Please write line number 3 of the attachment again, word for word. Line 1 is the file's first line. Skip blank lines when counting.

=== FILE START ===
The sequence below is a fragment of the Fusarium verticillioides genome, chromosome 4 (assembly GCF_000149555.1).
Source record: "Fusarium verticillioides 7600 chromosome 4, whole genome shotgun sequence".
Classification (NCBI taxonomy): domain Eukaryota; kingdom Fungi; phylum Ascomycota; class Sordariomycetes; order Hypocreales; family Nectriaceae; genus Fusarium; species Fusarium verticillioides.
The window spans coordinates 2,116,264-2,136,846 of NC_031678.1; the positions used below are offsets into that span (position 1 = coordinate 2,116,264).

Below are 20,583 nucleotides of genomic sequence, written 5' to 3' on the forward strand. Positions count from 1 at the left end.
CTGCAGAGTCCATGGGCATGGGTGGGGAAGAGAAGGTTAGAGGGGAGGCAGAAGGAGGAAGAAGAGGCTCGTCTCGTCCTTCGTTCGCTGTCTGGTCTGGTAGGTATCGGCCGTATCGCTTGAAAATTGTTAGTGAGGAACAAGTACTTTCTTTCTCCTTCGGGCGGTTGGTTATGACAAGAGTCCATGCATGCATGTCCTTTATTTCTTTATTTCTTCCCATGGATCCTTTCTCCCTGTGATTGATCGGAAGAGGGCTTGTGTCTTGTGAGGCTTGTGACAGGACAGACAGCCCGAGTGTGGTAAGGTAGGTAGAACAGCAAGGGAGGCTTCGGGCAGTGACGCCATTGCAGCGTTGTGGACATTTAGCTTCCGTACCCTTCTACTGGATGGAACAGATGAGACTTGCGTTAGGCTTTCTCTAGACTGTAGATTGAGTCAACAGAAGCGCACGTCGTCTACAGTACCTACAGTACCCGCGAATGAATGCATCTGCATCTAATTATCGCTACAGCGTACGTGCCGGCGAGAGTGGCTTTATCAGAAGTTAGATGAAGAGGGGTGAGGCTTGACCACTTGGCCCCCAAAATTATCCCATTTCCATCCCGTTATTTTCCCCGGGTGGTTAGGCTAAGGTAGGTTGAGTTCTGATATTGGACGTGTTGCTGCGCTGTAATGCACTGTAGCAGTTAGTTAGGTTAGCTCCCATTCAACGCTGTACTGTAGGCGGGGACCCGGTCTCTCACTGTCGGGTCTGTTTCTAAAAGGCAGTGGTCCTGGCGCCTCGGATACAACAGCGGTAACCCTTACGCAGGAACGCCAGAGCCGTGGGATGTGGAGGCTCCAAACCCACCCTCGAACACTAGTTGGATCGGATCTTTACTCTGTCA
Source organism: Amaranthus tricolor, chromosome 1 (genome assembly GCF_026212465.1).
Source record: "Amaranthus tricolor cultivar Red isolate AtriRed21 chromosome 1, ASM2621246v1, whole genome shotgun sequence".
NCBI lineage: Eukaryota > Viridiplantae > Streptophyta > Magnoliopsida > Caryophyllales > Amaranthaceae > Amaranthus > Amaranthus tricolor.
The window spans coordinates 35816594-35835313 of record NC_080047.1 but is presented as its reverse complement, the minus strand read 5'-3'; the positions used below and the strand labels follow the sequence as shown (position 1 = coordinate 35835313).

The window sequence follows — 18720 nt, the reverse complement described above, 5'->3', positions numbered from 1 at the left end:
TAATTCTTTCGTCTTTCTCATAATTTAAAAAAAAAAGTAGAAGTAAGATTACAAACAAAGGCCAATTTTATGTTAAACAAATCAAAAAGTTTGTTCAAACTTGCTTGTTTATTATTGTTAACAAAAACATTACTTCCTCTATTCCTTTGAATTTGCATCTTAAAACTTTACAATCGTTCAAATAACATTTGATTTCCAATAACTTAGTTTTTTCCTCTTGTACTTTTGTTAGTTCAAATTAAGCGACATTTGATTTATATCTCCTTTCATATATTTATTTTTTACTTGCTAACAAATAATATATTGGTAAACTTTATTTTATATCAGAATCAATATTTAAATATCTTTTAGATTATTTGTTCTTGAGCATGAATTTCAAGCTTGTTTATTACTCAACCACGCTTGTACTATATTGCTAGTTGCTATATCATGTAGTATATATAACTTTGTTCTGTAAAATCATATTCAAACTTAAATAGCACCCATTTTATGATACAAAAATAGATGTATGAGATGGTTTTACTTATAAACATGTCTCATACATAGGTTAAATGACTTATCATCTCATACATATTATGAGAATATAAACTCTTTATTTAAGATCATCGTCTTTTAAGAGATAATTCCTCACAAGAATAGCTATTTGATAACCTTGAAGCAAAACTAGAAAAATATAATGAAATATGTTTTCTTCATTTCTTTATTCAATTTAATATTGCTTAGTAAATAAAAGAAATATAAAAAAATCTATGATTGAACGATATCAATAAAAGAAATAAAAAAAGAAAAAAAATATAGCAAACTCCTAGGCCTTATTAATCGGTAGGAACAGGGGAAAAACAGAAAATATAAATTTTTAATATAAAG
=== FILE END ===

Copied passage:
Classification (NCBI taxonomy): domain Eukaryota; kingdom Fungi; phylum Ascomycota; class Sordariomycetes; order Hypocreales; family Nectriaceae; genus Fusarium; species Fusarium verticillioides.